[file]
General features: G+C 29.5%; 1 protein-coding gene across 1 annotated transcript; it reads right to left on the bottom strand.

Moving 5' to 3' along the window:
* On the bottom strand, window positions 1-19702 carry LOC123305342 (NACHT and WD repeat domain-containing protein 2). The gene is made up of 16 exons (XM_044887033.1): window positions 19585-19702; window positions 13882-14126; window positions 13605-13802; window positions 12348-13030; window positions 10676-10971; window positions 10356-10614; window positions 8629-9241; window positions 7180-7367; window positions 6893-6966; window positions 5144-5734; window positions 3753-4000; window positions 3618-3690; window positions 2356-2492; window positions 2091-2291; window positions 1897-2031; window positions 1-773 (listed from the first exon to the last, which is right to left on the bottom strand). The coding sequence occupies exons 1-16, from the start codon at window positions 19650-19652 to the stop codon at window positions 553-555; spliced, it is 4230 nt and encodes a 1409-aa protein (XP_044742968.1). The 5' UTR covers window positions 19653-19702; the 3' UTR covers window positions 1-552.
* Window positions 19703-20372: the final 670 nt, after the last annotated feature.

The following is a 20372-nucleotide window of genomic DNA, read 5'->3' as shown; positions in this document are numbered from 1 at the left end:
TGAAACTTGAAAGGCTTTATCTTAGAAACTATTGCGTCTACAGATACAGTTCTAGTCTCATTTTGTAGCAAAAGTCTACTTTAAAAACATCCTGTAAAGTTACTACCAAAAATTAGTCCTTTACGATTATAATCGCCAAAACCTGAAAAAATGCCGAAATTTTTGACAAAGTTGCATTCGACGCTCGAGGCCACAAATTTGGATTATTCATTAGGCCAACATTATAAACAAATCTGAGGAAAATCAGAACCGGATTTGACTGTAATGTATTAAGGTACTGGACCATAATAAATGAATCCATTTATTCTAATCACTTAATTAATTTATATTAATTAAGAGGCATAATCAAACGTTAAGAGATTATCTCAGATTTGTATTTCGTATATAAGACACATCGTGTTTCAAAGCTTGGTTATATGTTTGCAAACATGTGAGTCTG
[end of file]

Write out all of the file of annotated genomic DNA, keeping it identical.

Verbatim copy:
General features: G+C 29.5%; 1 protein-coding gene across 1 annotated transcript; it reads right to left on the bottom strand.

Moving 5' to 3' along the window:
* On the bottom strand, window positions 1-19702 carry LOC123305342 (NACHT and WD repeat domain-containing protein 2). The gene is made up of 16 exons (XM_044887033.1): window positions 19585-19702; window positions 13882-14126; window positions 13605-13802; window positions 12348-13030; window positions 10676-10971; window positions 10356-10614; window positions 8629-9241; window positions 7180-7367; window positions 6893-6966; window positions 5144-5734; window positions 3753-4000; window positions 3618-3690; window positions 2356-2492; window positions 2091-2291; window positions 1897-2031; window positions 1-773 (listed from the first exon to the last, which is right to left on the bottom strand). The coding sequence occupies exons 1-16, from the start codon at window positions 19650-19652 to the stop codon at window positions 553-555; spliced, it is 4230 nt and encodes a 1409-aa protein (XP_044742968.1). The 5' UTR covers window positions 19653-19702; the 3' UTR covers window positions 1-552.
* Window positions 19703-20372: the final 670 nt, after the last annotated feature.

The following is a 20372-nucleotide window of genomic DNA, read 5'->3' as shown; positions in this document are numbered from 1 at the left end:
TGAAACTTGAAAGGCTTTATCTTAGAAACTATTGCGTCTACAGATACAGTTCTAGTCTCATTTTGTAGCAAAAGTCTACTTTAAAAACATCCTGTAAAGTTACTACCAAAAATTAGTCCTTTACGATTATAATCGCCAAAACCTGAAAAAATGCCGAAATTTTTGACAAAGTTGCATTCGACGCTCGAGGCCACAAATTTGGATTATTCATTAGGCCAACATTATAAACAAATCTGAGGAAAATCAGAACCGGATTTGACTGTAATGTATTAAGGTACTGGACCATAATAAATGAATCCATTTATTCTAATCACTTAATTAATTTATATTAATTAAGAGGCATAATCAAACGTTAAGAGATTATCTCAGATTTGTATTTCGTATATAAGACACATCGTGTTTCAAAGCTTGGTTATATGTTTGCAAACATGTGAGTCTG